In his article "The Clash of Civilizations," Samuel Huntington's thesis is that global politics has entered a new phase. According to Huntington, previous phases of global conflict were dominated by princes, nation states, and ideologies, respectively. All of these conflicts were within Western civilization. However, with the end of the Cold War, Huntington argues, non-Western civilizations "join the West as movers and shapers of history." Conflict in this new phase of world politics, according to Huntington, will center on clashes between civilizations, which he defines as "the broadest level of cultural identity people have short of that which distinguishes humans from other species." This thesis relates directly to Western relations with Islamic civilization in the Middle East.
Huntington offers many persuasive arguments to defend his thesis. Differences between civilizations, he says, are basic and fundamental. For example, differences in political ideology can be resolved; this is not often the case regarding differences in religion and culture, two important characteristics that differentiate civilizations. This argument helps explain America's problems installing democracy in Iraq. Western civilization emphasizes secularism and political democracy. Many Muslims, however, do not believe in separation of church and state and want to live under Islamic law. We can view this conflict, therefore, as one between civilizations.
Globalization intensifies this problem because it has decreased the world's size. In a small world, differences are more visible. As the world modernizes, many communities begin to lose their local identities, and religious fundamentalism steps in to fill the void. Religious fundamentalism unites people across national boundaries, and this is particularly evident with Arabs in the Islamic world, who often see American interventions in the Middle East as attacks on Islam itself instead of attacks on a single state.
As further proof that civilizations are clashing, Huntington cites economic regionalism. He argues that "economic regionalism may succeed only when it is rooted in a common civilization." The Economic Cooperation Organization, which includes non-Arab Muslim countries like Turkey, Iran, and Pakistan, provides an example. These nations joined together largely because the believed that the European Community would not accept them. Other regional economic organizations such as the North American Free Trade Agreement and the Central American Common Market prove that countries with similar cultures are more likely to succeed in economic cooperation.
Huntington argues persuasively that conflict on the "fault line" of Western and Islamic civilizations has occurred for 1,300 years. He defends this assertion by citing Muslim intrusions into Europe in the seventh and eighth centuries, the Crusades, and a host of other historical conflicts between the West and Islam. This conflict, he says, will worsen. As proof, he cites the fact that many Arabs were proud of Saddam Hussein for fighting the West in the Gulf War and were angered and humiliated by the American military presence in the Middle East after the war.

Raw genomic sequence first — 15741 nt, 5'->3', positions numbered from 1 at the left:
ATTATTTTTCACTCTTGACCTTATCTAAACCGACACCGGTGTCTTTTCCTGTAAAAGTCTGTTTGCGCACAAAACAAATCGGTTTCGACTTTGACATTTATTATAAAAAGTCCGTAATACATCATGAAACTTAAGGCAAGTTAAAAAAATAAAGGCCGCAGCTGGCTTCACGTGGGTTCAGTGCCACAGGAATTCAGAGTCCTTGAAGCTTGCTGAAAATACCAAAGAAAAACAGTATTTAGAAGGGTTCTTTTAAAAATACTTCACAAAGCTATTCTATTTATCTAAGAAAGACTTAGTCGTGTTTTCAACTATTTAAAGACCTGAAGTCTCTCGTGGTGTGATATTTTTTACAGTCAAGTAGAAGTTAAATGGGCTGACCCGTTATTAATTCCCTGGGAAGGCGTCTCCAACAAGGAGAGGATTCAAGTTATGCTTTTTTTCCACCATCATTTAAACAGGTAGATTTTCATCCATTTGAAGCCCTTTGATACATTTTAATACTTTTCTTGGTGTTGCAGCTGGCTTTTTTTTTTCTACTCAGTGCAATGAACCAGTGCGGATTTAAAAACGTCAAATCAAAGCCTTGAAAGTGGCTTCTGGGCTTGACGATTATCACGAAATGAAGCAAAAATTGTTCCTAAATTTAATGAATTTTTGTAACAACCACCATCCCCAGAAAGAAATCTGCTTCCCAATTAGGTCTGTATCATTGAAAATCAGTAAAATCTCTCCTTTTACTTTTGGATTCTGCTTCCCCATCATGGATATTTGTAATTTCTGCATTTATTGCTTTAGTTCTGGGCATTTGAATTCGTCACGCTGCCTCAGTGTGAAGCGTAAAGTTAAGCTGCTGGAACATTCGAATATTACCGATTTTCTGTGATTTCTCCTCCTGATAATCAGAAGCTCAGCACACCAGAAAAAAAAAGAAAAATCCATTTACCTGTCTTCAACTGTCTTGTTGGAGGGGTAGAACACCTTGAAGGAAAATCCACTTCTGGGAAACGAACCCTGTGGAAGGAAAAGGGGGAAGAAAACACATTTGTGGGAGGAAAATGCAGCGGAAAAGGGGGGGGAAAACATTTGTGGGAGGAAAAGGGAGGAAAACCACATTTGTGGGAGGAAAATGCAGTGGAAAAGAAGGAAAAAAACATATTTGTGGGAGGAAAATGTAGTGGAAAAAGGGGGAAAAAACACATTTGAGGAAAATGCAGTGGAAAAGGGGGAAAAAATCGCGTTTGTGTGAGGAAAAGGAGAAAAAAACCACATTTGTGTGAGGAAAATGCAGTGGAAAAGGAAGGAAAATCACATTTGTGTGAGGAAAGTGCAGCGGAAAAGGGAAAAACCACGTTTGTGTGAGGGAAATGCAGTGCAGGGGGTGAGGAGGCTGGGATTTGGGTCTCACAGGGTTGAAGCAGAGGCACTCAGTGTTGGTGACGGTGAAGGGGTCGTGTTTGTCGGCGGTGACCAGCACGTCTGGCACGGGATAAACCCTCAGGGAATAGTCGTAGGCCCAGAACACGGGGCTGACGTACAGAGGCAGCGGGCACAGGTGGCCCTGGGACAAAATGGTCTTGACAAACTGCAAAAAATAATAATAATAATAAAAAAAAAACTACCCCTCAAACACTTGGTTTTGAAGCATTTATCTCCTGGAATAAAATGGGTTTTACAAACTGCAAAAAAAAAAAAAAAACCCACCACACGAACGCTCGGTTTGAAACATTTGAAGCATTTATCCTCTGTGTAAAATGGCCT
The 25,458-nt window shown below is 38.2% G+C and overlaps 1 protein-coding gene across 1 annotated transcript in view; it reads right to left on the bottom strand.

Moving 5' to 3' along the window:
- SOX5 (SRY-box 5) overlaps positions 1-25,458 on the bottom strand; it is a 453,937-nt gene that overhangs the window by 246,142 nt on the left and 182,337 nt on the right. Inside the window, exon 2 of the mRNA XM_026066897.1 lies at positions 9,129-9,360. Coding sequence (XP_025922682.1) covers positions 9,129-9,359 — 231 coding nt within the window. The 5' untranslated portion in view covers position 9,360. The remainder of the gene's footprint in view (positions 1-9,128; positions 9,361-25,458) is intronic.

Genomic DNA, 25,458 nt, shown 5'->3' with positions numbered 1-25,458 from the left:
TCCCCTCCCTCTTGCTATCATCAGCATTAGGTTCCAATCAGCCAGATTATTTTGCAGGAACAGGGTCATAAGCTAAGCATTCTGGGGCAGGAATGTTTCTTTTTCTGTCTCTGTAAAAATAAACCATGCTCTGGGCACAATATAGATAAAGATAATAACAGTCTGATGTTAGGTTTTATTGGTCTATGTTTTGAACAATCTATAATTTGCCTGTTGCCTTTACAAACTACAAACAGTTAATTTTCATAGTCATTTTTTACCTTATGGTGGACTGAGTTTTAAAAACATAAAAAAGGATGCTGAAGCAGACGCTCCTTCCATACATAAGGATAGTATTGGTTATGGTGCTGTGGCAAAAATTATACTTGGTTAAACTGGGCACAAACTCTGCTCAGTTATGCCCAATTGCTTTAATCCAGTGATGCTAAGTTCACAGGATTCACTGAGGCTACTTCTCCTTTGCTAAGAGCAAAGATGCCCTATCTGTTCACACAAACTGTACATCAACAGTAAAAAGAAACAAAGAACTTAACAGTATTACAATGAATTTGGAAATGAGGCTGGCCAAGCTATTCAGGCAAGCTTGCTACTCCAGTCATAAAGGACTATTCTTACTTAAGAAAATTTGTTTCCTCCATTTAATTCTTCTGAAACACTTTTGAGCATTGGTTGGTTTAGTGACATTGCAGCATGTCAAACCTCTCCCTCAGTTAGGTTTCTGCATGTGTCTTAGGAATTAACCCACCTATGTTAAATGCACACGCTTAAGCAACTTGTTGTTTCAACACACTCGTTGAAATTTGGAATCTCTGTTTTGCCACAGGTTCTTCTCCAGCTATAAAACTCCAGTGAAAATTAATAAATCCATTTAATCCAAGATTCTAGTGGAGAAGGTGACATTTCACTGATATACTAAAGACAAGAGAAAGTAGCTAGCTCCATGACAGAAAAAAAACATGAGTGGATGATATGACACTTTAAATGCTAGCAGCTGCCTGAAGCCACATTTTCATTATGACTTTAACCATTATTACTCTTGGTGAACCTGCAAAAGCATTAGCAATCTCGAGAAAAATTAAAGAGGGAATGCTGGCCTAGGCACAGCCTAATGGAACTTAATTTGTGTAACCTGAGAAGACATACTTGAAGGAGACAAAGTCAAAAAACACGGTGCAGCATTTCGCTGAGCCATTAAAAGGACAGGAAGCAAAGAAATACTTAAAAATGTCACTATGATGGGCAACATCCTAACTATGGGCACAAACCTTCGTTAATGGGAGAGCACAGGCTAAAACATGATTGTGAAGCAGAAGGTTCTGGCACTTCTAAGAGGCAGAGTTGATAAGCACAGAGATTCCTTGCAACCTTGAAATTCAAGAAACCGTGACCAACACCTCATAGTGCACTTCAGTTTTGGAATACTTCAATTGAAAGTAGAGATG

"Kin-country syndrome," Huntington's term for civilizations uniting across national boundaries, helps prove his thesis. During the Gulf War, as mentioned above, many Arabs cheered Saddam Hussein. Despite a strong rivalry between Iraq and Iran, Iran's religious leader encouraged Muslims to pursue a Holy War against the West. By 1993, domestic pressure had forced all of the coalition's Islamic nations, with the exception of Kuwait, to bow out.
Huntington supports his thesis by citing Muslim accusations of a Western "double standard." Muslims throughout the Islamic world criticize the West for not intervening to protect Bosnian Muslims from Serbs and for failing to punish Israel for violating U.N. resolutions. He argues that this proves his thesis because, when civilizations are in conflict, double standards should be expected. It should come as no surprise that the West utilized force against Iraq but fails to force its kin countries to behave.
This article helps explain America's lack of success in Iraq. America's occupation has failed because American leaders have failed to understand the fact that fundamental differences between civilizations exist. Islamic civilization and Western civilization differ drastically in their views on the relationship between church and state, men and women, freedom, and authority. In his conclusion, Huntington calls for Western leaders to "develop a more profound understanding of the basic religious and philosophical assumptions underlying other civilizations…" American Iraqi policy has largely ignored this advice, and continuing the occupation and/or invading Iran could provoke a catastrophic clash of civilizations that would kill thousands. To avert this, America must withdraw from the Middle East and allow Arab governments to run their own affairs.
Huntington, Samuel. "The Clash of Civilizations" Foreign Affairs 72.3 (Summer 1993): 2249.
October 14, 2004